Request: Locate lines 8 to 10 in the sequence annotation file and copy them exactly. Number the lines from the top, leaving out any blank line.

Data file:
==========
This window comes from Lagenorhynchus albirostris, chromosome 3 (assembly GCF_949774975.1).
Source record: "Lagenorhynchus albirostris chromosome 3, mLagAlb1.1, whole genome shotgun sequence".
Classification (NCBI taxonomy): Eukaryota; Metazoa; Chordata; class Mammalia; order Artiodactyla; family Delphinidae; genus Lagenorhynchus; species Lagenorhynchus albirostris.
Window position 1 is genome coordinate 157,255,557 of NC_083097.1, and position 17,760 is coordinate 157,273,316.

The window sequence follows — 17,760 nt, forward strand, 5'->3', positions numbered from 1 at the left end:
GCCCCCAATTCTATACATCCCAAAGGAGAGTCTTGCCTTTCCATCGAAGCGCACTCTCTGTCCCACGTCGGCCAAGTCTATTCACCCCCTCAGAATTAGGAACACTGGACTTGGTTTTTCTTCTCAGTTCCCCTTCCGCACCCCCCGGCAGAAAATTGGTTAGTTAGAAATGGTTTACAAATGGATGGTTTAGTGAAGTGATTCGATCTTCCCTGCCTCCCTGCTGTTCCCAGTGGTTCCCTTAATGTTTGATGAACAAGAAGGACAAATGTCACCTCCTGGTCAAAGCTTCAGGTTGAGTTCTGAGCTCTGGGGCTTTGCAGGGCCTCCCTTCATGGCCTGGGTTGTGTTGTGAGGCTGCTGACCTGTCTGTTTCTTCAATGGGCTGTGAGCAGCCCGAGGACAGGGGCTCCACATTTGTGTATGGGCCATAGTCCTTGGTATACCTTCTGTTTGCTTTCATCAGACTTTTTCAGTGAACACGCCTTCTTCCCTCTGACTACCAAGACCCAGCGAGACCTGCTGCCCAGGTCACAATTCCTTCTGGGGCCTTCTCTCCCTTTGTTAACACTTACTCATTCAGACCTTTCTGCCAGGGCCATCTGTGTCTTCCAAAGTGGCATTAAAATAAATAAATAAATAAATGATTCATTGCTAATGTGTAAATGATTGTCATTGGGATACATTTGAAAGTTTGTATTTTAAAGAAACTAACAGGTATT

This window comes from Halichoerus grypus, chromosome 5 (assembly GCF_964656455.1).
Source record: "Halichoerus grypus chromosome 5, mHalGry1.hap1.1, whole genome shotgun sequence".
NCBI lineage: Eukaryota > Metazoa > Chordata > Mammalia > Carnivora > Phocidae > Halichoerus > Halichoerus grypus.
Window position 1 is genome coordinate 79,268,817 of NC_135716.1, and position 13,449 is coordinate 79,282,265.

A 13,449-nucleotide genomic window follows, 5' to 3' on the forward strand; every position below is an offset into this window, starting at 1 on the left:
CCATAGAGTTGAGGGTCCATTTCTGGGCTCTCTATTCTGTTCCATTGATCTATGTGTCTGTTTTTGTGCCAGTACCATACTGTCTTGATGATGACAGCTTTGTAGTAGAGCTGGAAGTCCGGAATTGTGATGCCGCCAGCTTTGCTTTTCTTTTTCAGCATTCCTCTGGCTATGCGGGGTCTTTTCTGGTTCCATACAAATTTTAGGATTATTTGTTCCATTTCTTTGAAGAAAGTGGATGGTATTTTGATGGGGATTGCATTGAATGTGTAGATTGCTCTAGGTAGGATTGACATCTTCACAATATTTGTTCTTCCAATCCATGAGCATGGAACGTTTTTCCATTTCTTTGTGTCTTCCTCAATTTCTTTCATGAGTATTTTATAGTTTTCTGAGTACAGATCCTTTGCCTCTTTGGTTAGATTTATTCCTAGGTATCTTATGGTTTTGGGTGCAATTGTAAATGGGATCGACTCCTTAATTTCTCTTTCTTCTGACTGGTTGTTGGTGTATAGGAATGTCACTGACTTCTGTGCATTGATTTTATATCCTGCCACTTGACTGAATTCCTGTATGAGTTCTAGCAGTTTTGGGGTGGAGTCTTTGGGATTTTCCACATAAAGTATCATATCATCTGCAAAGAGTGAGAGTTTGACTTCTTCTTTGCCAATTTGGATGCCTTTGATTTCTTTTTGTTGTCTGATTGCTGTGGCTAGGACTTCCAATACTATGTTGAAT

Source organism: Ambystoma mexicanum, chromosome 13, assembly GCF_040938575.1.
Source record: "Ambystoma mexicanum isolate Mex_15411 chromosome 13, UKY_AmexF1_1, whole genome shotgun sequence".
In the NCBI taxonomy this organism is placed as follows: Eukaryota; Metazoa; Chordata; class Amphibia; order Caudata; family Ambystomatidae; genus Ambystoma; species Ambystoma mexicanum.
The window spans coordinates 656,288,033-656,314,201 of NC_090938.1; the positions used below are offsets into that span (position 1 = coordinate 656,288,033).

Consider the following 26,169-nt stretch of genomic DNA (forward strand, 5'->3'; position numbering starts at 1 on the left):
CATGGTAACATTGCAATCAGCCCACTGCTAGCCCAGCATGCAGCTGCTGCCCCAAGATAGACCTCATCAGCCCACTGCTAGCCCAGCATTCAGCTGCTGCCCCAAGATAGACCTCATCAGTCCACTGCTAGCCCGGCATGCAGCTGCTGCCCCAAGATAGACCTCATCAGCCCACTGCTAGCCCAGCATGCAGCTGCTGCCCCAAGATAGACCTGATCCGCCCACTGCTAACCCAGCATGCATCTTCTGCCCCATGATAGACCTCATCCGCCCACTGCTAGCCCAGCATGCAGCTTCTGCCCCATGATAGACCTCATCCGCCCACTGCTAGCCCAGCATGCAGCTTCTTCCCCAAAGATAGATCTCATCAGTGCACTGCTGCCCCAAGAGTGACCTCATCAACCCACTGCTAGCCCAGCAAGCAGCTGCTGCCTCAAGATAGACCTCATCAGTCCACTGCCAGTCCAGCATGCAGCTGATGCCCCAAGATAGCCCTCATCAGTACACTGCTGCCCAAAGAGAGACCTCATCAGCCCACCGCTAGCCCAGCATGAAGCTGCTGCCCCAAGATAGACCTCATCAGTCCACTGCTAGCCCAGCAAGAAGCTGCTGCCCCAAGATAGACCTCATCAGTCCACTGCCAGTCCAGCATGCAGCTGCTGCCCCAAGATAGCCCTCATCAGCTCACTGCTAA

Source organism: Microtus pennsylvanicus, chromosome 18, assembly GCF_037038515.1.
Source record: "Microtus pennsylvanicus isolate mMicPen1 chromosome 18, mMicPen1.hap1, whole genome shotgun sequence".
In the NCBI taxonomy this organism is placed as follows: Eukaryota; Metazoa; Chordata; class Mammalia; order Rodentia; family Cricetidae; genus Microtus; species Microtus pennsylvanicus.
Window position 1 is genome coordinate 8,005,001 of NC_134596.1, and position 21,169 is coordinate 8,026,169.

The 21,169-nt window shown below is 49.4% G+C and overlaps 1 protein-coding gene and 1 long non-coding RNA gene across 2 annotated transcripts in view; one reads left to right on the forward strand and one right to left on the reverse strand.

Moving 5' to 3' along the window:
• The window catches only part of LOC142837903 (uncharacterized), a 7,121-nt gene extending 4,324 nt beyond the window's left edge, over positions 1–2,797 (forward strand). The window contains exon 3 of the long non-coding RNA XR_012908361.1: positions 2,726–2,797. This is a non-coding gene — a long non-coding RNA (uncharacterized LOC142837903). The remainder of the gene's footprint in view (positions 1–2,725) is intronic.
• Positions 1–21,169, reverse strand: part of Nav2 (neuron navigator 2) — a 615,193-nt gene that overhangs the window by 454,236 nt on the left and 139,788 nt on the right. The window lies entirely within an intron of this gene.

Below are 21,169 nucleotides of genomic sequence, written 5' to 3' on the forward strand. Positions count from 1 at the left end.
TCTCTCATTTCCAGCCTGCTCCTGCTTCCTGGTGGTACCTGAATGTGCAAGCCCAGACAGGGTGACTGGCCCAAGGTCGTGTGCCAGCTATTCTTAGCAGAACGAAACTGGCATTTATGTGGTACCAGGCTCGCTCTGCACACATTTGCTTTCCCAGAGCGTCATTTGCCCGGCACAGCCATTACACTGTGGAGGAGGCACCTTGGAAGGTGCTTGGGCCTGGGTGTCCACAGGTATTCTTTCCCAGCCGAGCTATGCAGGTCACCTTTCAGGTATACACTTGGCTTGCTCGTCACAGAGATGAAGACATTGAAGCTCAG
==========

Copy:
Source record: "Halichoerus grypus chromosome 5, mHalGry1.hap1.1, whole genome shotgun sequence".
NCBI lineage: Eukaryota > Metazoa > Chordata > Mammalia > Carnivora > Phocidae > Halichoerus > Halichoerus grypus.
Window position 1 is genome coordinate 79,268,817 of NC_135716.1, and position 13,449 is coordinate 79,282,265.